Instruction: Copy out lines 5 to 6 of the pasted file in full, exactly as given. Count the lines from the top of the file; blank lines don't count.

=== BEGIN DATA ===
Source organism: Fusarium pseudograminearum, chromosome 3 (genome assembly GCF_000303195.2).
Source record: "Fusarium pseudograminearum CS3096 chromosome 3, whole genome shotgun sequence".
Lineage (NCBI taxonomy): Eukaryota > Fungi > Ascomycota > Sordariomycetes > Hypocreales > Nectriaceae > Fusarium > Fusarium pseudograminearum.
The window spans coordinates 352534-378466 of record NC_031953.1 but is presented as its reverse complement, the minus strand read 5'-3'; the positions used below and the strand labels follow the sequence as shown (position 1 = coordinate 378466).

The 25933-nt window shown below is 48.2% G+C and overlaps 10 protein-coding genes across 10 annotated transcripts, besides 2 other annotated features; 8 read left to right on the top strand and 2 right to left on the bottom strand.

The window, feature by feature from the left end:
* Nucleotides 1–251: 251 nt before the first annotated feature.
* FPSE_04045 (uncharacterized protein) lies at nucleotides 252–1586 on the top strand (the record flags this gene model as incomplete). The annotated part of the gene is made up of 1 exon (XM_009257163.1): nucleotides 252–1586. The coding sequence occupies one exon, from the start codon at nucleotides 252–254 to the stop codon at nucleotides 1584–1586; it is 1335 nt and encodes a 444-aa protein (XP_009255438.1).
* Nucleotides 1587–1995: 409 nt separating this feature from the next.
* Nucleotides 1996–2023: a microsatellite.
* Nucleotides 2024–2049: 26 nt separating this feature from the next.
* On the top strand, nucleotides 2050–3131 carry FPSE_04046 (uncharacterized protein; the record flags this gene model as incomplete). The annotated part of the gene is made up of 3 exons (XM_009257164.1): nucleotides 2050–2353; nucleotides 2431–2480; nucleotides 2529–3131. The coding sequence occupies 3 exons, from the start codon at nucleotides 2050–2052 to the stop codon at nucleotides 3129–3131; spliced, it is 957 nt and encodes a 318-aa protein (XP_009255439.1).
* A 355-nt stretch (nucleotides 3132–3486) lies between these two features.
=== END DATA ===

The 25933-nt window shown below is 48.2% G+C and overlaps 10 protein-coding genes across 10 annotated transcripts, besides 2 other annotated features; 8 read left to right on the top strand and 2 right to left on the bottom strand.

The window, feature by feature from the left end: